Agricultural Law – Family Farming, Why Incorporate?
Many farmers, even today, own family farms in their individual names. There can be substantial benefits to placing the family farm into a corporate structure. A few of these benefits are discussed below.
Tax Reduction Strategies. Indiana has repealed its Inheritance Tax which is great for the family farmer. However, the Federal estate tax remains on the books. While the exemption from Federal estate tax has consistently increased over the years, the Democrats have proposed bringing the exemption back down. Being incorporated allows the family farmer to transfer of shares (wealth) to future generations without necessarily giving up control. Additionally, the value of the shares is often discounted due to their lack of control and marketability allowing more shares to be transferred without gift tax consequences. Finally, once transferred the shares will appreciate in value in another generation’s hands. Thus, not adding to a farmer’s potential estate tax burden.
Control. An incorporated farm can be established in a way that only those the family farmer wants involved in the business to be in the business. Say Farmer Smith gives his daughter a 60 acre tract. When she marries or dies (assuming without a prenuptial agreement) her husband would have certain rights to those 60 acres. Through a family shareholder agreement, any person that the family does not want to do business with can be bought out of their interest, thus preserving the family control of the family farm operations. So, if the daughter dies and her husband inherits her shares, he could be made to sell those shares back to the corporation or other owners.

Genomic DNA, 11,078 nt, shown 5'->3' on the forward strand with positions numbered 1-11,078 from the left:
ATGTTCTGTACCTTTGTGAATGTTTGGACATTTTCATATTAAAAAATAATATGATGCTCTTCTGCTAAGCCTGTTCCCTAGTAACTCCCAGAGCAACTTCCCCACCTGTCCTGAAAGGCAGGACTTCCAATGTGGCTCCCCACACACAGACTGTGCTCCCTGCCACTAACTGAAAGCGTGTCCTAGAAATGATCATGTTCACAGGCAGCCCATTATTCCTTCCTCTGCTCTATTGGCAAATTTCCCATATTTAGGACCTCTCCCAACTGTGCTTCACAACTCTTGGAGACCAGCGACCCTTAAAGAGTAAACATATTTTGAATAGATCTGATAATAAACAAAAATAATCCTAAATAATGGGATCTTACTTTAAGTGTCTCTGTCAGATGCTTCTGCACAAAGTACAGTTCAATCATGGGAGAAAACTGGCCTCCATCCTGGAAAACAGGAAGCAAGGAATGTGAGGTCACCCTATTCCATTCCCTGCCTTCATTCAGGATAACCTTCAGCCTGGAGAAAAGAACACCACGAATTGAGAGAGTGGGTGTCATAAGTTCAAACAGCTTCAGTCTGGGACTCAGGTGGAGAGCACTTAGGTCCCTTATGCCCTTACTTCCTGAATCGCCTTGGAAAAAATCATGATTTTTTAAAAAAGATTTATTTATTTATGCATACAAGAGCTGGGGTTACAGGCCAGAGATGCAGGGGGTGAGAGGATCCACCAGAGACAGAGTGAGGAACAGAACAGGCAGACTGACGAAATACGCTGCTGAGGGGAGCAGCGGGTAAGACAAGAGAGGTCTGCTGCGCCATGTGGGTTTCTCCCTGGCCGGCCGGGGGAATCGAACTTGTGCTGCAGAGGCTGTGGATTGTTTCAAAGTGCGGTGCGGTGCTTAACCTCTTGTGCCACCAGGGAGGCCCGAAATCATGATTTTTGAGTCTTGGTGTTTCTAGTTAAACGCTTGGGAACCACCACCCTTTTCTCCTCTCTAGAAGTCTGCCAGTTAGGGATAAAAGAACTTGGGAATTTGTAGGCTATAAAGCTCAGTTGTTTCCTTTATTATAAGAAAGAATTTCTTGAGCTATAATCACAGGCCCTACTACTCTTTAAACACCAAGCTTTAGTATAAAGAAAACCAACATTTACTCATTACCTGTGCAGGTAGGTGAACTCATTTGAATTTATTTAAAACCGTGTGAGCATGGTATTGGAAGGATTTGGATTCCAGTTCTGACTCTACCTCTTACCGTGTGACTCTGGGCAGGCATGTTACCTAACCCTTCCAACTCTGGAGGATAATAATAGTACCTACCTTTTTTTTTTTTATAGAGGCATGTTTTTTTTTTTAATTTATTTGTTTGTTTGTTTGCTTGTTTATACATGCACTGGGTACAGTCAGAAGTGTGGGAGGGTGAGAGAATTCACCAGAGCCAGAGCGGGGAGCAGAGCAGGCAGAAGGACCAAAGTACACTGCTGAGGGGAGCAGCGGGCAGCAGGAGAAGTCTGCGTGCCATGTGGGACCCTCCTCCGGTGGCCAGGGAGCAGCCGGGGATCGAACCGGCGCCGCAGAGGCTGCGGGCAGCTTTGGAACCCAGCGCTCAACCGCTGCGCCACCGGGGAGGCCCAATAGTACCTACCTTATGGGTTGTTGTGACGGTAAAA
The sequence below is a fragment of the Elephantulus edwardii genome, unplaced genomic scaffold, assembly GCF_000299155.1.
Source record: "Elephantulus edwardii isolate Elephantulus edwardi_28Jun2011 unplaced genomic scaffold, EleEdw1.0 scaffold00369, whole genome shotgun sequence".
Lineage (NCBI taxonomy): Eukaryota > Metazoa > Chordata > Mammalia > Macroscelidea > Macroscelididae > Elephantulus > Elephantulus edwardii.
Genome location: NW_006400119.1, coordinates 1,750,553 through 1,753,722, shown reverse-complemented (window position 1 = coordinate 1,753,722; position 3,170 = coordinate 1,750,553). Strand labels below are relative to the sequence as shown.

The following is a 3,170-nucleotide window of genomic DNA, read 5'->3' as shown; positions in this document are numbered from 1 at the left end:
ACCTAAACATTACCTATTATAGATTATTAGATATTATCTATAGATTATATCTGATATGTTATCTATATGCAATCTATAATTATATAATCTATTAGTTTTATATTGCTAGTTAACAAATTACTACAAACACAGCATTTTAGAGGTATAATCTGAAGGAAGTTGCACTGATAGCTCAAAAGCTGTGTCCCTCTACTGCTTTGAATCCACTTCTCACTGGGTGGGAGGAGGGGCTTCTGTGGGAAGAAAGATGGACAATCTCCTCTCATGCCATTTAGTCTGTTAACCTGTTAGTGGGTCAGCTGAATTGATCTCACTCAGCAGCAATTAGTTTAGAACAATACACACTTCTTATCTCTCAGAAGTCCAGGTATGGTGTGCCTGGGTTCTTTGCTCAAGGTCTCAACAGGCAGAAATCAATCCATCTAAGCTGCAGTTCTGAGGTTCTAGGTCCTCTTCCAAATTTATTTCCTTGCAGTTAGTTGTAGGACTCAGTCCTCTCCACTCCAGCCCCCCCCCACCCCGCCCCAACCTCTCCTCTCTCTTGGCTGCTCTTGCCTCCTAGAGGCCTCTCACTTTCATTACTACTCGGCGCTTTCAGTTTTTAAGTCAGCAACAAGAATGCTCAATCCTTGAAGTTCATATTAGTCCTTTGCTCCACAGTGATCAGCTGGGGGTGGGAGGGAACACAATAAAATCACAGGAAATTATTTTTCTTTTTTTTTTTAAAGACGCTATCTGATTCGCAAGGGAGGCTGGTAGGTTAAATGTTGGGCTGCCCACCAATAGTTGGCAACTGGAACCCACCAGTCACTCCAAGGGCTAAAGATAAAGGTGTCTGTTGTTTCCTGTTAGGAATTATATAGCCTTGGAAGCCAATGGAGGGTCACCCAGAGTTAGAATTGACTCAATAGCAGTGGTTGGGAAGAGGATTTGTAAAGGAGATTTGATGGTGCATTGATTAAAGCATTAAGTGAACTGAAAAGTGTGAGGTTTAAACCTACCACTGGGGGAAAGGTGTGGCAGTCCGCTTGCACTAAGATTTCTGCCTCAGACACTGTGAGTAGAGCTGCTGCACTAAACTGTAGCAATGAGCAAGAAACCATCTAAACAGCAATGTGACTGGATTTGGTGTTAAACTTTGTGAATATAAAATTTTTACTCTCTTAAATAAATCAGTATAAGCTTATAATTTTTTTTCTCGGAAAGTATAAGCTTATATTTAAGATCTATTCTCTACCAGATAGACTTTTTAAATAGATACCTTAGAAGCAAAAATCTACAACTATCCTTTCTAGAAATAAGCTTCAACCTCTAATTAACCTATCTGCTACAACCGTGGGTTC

Liability. Corporations were created to protect a person’s property from potential liabilities. Say Farmer Smith was driving down the road and caused an accident that unfortunately led to horrific and permanent injuries. The injured party could sue the unincorporated farmer for damages and receive a judgment. If the Farmer did not have sufficient insurance from which to pay the judgment, he could be forced to sell one of his tracts of land to satisfy the judgment. If Farmer Smith had incorporated, and made transfers to his children so that the farm was 40% in his name, 40% in his wife’s name and 20% in his five children’s name, then his interest in the farm is unattractive to the injured party as there are no guarantees that Farmer Smith will receive any payments from the corporation. All income of the farm can be paid out to other family members, so that his 40% interest has no economic value. We have essentially turned him into the turnip that will never give blood.
A corporation is a valuable tool for the family farmer. If you not do so already, you should consider making the change. Contact one of the Ag Law attorneys at Campbell Kyle Proffitt to discuss how incorporating your farm could afford you and your family better protection.